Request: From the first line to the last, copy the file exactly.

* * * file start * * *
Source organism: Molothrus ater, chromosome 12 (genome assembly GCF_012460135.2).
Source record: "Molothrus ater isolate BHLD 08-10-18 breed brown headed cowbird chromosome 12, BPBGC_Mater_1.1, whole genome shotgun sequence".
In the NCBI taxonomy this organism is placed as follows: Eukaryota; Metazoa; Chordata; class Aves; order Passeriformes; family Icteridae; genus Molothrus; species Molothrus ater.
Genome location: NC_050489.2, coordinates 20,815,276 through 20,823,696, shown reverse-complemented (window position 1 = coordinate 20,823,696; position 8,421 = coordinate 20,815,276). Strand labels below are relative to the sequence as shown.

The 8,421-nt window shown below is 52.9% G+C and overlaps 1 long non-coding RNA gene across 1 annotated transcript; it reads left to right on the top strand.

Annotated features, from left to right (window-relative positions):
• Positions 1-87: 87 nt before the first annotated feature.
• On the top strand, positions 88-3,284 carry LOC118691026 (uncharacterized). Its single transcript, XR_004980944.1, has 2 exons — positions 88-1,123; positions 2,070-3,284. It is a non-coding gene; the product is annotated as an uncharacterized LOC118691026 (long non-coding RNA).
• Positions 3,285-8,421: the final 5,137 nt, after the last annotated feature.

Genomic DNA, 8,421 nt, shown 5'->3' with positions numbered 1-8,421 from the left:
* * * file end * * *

Source organism: Molothrus ater, chromosome 12 (genome assembly GCF_012460135.2).
Source record: "Molothrus ater isolate BHLD 08-10-18 breed brown headed cowbird chromosome 12, BPBGC_Mater_1.1, whole genome shotgun sequence".
In the NCBI taxonomy this organism is placed as follows: Eukaryota; Metazoa; Chordata; class Aves; order Passeriformes; family Icteridae; genus Molothrus; species Molothrus ater.
Genome location: NC_050489.2, coordinates 20,815,276 through 20,823,696, shown reverse-complemented (window position 1 = coordinate 20,823,696; position 8,421 = coordinate 20,815,276). Strand labels below are relative to the sequence as shown.

The 8,421-nt window shown below is 52.9% G+C and overlaps 1 long non-coding RNA gene across 1 annotated transcript; it reads left to right on the top strand.

Annotated features, from left to right (window-relative positions):
• Positions 1-87: 87 nt before the first annotated feature.
• On the top strand, positions 88-3,284 carry LOC118691026 (uncharacterized). Its single transcript, XR_004980944.1, has 2 exons — positions 88-1,123; positions 2,070-3,284. It is a non-coding gene; the product is annotated as an uncharacterized LOC118691026 (long non-coding RNA).
• Positions 3,285-8,421: the final 5,137 nt, after the last annotated feature.

Genomic DNA, 8,421 nt, shown 5'->3' with positions numbered 1-8,421 from the left: